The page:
With millennials now the largest age demographic in the US, Financial Services brands recognize the need to create content for the incoming generation. However, this may be easier said than done. As many as 71% of millennials would rather visit their dentists than listen to their banks, and UBS announced last week that it was cutting spend on the content creation arm it had formed with Vice and Vanity Fair to put more money behind marketing that content.
“We really thought the content would sell on its own and it didn’t,” the bank’s global head of marketing communications Thierry Campet said at last week’s Mobile Marketing Summit.
Messaging apps like Facebook Messenger, which are now bigger than social networks, would seem to provide an ideal way for banks to reach digital natives. Yet Financial Services brands have been slow to establish an effective presence on these channels, according to L2’s Engaging Millennials report. Just 60% of leading Wealth Management institutions have customer service channels on Facebook Messenger, and most of them are unable to answer open-ended questions regarding recent research, advisor matching, or job opportunities. Brands advertising the ability to “respond instantly” rarely do so, and the majority of queries submitted by L2 researchers received no answer at all.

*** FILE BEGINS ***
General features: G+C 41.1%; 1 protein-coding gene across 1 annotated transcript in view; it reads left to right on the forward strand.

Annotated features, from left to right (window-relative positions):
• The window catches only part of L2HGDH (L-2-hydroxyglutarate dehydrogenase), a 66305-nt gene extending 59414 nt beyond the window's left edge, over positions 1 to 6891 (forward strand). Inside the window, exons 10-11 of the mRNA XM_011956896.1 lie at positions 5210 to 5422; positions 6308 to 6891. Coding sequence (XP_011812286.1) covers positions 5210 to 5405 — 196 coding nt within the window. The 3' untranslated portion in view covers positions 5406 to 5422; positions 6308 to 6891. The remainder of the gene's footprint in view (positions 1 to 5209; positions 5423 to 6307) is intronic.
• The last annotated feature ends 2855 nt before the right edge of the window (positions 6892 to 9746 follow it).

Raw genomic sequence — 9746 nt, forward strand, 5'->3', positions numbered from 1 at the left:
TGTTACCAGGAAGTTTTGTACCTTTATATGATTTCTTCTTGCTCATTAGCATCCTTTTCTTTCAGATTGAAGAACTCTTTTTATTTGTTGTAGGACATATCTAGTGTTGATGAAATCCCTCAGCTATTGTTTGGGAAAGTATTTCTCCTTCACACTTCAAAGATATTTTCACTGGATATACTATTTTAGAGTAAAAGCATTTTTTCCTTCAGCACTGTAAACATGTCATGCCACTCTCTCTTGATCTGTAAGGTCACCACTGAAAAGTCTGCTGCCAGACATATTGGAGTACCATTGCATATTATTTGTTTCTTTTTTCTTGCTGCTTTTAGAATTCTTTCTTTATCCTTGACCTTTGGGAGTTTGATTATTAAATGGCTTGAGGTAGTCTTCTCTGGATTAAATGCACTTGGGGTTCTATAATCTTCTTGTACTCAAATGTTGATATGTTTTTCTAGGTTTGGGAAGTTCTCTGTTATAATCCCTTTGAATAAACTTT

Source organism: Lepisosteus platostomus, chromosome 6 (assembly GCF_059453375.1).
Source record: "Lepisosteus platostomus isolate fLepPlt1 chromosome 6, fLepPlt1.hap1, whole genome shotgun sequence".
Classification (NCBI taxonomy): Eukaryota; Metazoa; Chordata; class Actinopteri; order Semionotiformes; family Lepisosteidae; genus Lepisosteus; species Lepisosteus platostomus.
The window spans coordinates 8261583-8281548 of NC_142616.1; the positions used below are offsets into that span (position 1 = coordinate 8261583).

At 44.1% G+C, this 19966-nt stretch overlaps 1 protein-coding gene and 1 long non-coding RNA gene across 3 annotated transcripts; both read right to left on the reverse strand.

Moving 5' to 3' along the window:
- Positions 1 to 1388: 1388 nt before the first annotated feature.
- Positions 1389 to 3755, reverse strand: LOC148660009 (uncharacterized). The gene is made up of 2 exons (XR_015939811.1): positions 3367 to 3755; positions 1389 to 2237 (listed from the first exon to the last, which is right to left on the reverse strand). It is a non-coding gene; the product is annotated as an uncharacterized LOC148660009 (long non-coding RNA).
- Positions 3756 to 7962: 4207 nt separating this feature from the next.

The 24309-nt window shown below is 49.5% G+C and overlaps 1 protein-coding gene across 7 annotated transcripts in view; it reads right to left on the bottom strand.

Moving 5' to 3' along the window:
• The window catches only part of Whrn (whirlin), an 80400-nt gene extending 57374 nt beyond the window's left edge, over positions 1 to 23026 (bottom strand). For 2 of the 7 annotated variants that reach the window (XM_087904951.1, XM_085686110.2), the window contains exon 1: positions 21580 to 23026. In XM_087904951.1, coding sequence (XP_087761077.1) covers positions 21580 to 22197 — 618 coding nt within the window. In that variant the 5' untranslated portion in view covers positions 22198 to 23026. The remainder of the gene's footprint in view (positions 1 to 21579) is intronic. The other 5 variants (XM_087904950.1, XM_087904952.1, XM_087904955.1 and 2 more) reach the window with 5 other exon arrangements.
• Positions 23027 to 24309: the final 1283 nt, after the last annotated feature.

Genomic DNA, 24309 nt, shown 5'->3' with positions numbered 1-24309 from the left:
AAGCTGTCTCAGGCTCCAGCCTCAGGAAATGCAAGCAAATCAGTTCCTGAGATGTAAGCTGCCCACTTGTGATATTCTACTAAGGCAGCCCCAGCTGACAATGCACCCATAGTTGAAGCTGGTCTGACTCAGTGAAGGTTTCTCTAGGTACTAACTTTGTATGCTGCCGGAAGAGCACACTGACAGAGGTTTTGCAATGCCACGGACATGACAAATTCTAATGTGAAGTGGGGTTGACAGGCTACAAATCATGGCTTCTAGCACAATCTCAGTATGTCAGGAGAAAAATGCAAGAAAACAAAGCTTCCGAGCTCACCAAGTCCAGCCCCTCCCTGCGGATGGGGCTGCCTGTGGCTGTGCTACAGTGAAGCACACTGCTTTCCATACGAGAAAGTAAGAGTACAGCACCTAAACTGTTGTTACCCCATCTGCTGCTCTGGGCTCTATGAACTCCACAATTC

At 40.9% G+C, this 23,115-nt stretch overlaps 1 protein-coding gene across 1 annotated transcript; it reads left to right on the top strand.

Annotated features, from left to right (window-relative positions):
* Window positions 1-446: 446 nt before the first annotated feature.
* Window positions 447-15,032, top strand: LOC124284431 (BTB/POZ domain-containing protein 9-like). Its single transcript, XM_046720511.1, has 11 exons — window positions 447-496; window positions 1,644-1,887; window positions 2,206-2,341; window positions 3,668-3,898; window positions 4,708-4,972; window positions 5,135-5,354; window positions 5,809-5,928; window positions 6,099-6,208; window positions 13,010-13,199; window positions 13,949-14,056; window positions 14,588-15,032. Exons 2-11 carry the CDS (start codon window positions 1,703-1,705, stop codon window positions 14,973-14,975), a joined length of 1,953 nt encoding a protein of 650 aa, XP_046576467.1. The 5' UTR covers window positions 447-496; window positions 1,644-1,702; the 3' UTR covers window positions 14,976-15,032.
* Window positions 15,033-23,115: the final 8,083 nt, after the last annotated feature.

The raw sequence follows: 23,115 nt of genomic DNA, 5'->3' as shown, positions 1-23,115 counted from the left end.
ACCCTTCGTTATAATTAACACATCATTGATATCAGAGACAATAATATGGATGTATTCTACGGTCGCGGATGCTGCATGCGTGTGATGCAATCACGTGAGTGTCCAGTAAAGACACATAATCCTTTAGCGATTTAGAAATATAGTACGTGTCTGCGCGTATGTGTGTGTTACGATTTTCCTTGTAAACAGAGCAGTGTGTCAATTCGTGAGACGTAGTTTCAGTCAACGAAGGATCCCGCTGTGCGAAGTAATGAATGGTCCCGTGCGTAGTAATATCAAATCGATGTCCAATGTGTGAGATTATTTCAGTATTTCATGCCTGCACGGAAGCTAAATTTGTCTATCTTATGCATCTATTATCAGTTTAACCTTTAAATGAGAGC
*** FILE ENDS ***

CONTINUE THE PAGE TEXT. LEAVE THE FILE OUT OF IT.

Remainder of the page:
Despite the potential of digital channels like Messenger to communicate with millennials, many Financial Services brands tend to use social platforms the same way they used old-fashioned advertising – limiting their potential returns. As Campet put it: “I thought people would read Unlimited and go to UBS and sign up. But Unlimited plays a little bit of a role of TV ad – I don’t know how much traffic it will generate the day after.”
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